The damage to genital nerves and blood vessels stemming from radiation or surgery for prostate cancer is severe enough that medications for erectile dysfunction (ED) often don’t work at all or with minimal effectiveness after many months of recovery. A 2006 Austrian study published in the World Journal of Urology found that 80 per cent of men who underwent surgery or radiation therapy for prostate cancer experienced moderate to severe erectile dysfunction, and a 2005 U.S. study published in the Journal of Urology found 71 per cent of men who underwent surgery for prostate cancer could not get erections firm enough for intercourse five years later.
But Dr. Brotto says urologists, perhaps through omission, convey an overly optimistic impression that the condition will be temporary.
“They say to patients, ‘Let’s get rid of the cancer, let’s get you back on your feet, and then we can get to work on restoring your sexual function,’ with the implication that it will be restored,” Dr. Brotto says. “Yet published literature consistently shows that erections can’t be restored with medication or injections for most of these survivors. Really, these guys have to learn to live with it. And they have a very hard time with that, because they’ve been led to believe they will be able to get back their sexual function.”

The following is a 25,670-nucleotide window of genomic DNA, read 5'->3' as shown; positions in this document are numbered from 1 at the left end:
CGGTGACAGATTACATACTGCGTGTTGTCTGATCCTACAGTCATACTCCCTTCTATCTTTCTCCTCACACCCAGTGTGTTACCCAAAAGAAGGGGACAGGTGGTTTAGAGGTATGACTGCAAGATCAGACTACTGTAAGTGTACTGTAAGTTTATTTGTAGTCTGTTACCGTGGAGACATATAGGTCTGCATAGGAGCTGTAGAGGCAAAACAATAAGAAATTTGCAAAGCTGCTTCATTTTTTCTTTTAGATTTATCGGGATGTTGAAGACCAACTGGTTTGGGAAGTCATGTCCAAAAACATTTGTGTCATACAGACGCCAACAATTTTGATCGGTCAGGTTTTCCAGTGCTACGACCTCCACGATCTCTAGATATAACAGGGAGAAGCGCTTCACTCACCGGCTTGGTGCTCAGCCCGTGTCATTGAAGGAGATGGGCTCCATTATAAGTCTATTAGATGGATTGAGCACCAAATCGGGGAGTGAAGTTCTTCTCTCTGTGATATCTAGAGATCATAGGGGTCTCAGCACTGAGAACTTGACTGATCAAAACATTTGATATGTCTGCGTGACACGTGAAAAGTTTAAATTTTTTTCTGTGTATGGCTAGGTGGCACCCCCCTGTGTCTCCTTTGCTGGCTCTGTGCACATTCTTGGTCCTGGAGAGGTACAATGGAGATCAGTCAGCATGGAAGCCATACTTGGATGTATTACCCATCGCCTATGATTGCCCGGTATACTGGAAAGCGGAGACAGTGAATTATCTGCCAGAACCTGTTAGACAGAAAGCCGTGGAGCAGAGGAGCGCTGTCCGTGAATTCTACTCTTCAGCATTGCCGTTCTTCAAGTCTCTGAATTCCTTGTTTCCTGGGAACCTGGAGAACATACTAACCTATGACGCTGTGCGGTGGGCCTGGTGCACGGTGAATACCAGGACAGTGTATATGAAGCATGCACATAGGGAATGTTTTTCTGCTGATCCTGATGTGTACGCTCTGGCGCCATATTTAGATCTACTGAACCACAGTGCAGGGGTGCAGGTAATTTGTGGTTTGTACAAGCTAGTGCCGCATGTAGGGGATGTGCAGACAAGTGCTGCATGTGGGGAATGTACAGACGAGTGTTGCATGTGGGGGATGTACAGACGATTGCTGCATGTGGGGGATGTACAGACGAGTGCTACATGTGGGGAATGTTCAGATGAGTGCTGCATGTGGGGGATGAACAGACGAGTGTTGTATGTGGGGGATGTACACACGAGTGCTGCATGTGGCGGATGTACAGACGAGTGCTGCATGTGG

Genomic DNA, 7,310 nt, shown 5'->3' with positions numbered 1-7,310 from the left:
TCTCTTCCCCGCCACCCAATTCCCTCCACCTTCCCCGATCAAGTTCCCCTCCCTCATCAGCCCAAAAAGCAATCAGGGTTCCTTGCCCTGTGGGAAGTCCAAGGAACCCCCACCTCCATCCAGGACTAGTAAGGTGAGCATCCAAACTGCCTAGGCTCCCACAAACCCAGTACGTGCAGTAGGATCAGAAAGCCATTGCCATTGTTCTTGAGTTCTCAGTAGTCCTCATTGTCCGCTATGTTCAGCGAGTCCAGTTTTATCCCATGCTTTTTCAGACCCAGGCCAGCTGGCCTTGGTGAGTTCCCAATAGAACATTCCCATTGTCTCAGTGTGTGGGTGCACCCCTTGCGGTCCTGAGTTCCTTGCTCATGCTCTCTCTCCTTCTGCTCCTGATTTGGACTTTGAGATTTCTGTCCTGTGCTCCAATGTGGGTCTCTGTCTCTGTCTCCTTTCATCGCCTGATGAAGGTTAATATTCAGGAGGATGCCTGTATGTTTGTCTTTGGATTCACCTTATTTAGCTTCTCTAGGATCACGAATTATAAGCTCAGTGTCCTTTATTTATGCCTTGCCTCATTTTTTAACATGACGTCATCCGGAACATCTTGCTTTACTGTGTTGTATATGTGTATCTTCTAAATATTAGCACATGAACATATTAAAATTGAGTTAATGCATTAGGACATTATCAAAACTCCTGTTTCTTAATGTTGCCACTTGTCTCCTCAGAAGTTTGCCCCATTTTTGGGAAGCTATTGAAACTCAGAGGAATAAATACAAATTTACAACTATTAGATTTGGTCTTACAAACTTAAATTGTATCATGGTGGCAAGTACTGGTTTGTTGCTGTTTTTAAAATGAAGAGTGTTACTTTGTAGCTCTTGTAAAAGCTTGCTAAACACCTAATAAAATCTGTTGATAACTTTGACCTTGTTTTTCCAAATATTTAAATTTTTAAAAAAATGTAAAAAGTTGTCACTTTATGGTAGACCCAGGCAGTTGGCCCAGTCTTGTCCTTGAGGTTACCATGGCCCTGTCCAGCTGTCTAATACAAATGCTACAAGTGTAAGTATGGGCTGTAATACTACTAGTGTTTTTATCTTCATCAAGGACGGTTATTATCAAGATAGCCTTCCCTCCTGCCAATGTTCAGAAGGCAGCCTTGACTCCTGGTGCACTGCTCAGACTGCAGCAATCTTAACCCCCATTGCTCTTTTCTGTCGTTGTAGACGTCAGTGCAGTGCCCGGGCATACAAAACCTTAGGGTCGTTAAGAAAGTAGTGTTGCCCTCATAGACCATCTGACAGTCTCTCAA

Dr. Brotto, who is also Executive Director of the Women’s Health Research Institute, has become one of the world’s few experts on women’s low sexual desire or arousal, inability to achieve orgasm, and sexual pain. She led the effort to revise the psychiatry profession’s classification of low sexual desire in the 5th edition of the Diagnostic and Statistical Manual of Mental Disorders.
One of her most recent studies on female sexuality set the stage for her pivot to studying men: A five-year comparison of cognitive behavior therapy and mindfulness in helping women with Provoked Vestibulodynia (PVD), pain in the vulva or vagina caused by touch.
Both therapies focus on a person’s thoughts and belief system. But CBT aims to change a person’s irrational thoughts and improving their emotions. Mindfulness is geared toward acceptance and tuning in to the moment.